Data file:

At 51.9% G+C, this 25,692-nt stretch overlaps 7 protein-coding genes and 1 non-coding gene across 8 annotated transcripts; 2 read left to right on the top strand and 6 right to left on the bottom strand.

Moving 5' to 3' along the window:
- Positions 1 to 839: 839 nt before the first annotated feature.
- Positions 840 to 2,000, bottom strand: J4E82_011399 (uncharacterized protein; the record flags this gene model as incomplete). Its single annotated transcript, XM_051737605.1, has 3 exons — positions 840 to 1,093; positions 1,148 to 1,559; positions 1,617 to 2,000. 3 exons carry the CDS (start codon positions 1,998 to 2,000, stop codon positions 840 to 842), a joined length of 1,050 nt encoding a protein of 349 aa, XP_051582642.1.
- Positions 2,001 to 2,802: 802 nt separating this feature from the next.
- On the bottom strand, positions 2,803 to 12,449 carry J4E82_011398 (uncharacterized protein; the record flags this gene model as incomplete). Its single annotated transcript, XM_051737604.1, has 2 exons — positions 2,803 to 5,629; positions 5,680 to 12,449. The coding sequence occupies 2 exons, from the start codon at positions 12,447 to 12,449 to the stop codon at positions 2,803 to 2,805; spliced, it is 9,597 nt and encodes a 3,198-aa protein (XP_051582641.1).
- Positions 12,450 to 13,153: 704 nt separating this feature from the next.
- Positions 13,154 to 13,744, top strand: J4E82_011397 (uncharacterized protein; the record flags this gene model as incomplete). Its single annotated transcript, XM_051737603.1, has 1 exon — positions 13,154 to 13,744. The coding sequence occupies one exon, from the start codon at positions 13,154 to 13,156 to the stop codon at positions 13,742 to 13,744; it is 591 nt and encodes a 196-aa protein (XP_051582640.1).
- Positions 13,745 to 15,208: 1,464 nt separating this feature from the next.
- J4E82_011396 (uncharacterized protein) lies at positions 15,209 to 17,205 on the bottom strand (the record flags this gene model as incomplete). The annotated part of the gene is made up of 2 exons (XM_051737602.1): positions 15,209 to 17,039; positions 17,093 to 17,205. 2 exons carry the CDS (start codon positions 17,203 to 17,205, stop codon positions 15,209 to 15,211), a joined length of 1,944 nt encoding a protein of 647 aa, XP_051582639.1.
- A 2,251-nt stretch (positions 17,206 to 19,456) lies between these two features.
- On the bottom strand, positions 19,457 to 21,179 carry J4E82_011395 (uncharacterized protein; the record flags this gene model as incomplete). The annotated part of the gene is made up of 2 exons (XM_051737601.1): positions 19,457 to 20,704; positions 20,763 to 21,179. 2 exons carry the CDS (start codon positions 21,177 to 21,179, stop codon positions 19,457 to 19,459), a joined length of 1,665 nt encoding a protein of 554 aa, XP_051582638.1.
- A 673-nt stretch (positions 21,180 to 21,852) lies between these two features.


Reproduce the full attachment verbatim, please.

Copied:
At 51.9% G+C, this 25,692-nt stretch overlaps 7 protein-coding genes and 1 non-coding gene across 8 annotated transcripts; 2 read left to right on the top strand and 6 right to left on the bottom strand.

Moving 5' to 3' along the window:
- Positions 1 to 839: 839 nt before the first annotated feature.
- Positions 840 to 2,000, bottom strand: J4E82_011399 (uncharacterized protein; the record flags this gene model as incomplete). Its single annotated transcript, XM_051737605.1, has 3 exons — positions 840 to 1,093; positions 1,148 to 1,559; positions 1,617 to 2,000. 3 exons carry the CDS (start codon positions 1,998 to 2,000, stop codon positions 840 to 842), a joined length of 1,050 nt encoding a protein of 349 aa, XP_051582642.1.
- Positions 2,001 to 2,802: 802 nt separating this feature from the next.
- On the bottom strand, positions 2,803 to 12,449 carry J4E82_011398 (uncharacterized protein; the record flags this gene model as incomplete). Its single annotated transcript, XM_051737604.1, has 2 exons — positions 2,803 to 5,629; positions 5,680 to 12,449. The coding sequence occupies 2 exons, from the start codon at positions 12,447 to 12,449 to the stop codon at positions 2,803 to 2,805; spliced, it is 9,597 nt and encodes a 3,198-aa protein (XP_051582641.1).
- Positions 12,450 to 13,153: 704 nt separating this feature from the next.
- Positions 13,154 to 13,744, top strand: J4E82_011397 (uncharacterized protein; the record flags this gene model as incomplete). Its single annotated transcript, XM_051737603.1, has 1 exon — positions 13,154 to 13,744. The coding sequence occupies one exon, from the start codon at positions 13,154 to 13,156 to the stop codon at positions 13,742 to 13,744; it is 591 nt and encodes a 196-aa protein (XP_051582640.1).
- Positions 13,745 to 15,208: 1,464 nt separating this feature from the next.
- J4E82_011396 (uncharacterized protein) lies at positions 15,209 to 17,205 on the bottom strand (the record flags this gene model as incomplete). The annotated part of the gene is made up of 2 exons (XM_051737602.1): positions 15,209 to 17,039; positions 17,093 to 17,205. 2 exons carry the CDS (start codon positions 17,203 to 17,205, stop codon positions 15,209 to 15,211), a joined length of 1,944 nt encoding a protein of 647 aa, XP_051582639.1.
- A 2,251-nt stretch (positions 17,206 to 19,456) lies between these two features.
- On the bottom strand, positions 19,457 to 21,179 carry J4E82_011395 (uncharacterized protein; the record flags this gene model as incomplete). The annotated part of the gene is made up of 2 exons (XM_051737601.1): positions 19,457 to 20,704; positions 20,763 to 21,179. 2 exons carry the CDS (start codon positions 21,177 to 21,179, stop codon positions 19,457 to 19,459), a joined length of 1,665 nt encoding a protein of 554 aa, XP_051582638.1.
- A 673-nt stretch (positions 21,180 to 21,852) lies between these two features.